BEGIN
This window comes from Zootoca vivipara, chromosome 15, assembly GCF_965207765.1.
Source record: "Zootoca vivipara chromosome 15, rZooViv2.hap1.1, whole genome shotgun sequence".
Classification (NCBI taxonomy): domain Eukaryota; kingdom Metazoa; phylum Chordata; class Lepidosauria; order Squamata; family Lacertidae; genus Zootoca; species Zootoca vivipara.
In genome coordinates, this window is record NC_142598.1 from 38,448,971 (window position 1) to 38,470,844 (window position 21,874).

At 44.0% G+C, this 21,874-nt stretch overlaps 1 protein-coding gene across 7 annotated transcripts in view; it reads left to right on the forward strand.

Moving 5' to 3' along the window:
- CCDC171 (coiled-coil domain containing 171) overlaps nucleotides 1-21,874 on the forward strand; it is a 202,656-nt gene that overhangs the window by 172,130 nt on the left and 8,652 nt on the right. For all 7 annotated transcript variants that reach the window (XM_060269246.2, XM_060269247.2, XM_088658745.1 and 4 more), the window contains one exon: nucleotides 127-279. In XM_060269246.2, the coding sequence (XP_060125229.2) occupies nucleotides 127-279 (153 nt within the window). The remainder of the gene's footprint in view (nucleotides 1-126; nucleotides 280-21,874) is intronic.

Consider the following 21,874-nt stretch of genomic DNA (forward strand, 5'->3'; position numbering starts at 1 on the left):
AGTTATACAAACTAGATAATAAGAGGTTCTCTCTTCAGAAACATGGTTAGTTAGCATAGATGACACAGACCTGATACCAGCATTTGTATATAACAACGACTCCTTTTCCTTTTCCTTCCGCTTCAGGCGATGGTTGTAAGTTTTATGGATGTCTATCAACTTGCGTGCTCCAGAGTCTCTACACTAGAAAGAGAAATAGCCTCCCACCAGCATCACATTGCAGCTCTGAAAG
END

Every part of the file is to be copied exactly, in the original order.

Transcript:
This window comes from Zootoca vivipara, chromosome 15, assembly GCF_965207765.1.
Source record: "Zootoca vivipara chromosome 15, rZooViv2.hap1.1, whole genome shotgun sequence".
Classification (NCBI taxonomy): domain Eukaryota; kingdom Metazoa; phylum Chordata; class Lepidosauria; order Squamata; family Lacertidae; genus Zootoca; species Zootoca vivipara.
In genome coordinates, this window is record NC_142598.1 from 38,448,971 (window position 1) to 38,470,844 (window position 21,874).

At 44.0% G+C, this 21,874-nt stretch overlaps 1 protein-coding gene across 7 annotated transcripts in view; it reads left to right on the forward strand.

Moving 5' to 3' along the window:
- CCDC171 (coiled-coil domain containing 171) overlaps nucleotides 1-21,874 on the forward strand; it is a 202,656-nt gene that overhangs the window by 172,130 nt on the left and 8,652 nt on the right. For all 7 annotated transcript variants that reach the window (XM_060269246.2, XM_060269247.2, XM_088658745.1 and 4 more), the window contains one exon: nucleotides 127-279. In XM_060269246.2, the coding sequence (XP_060125229.2) occupies nucleotides 127-279 (153 nt within the window). The remainder of the gene's footprint in view (nucleotides 1-126; nucleotides 280-21,874) is intronic.

Consider the following 21,874-nt stretch of genomic DNA (forward strand, 5'->3'; position numbering starts at 1 on the left):
AGTTATACAAACTAGATAATAAGAGGTTCTCTCTTCAGAAACATGGTTAGTTAGCATAGATGACACAGACCTGATACCAGCATTTGTATATAACAACGACTCCTTTTCCTTTTCCTTCCGCTTCAGGCGATGGTTGTAAGTTTTATGGATGTCTATCAACTTGCGTGCTCCAGAGTCTCTACACTAGAAAGAGAAATAGCCTCCCACCAGCATCACATTGCAGCTCTGAAAG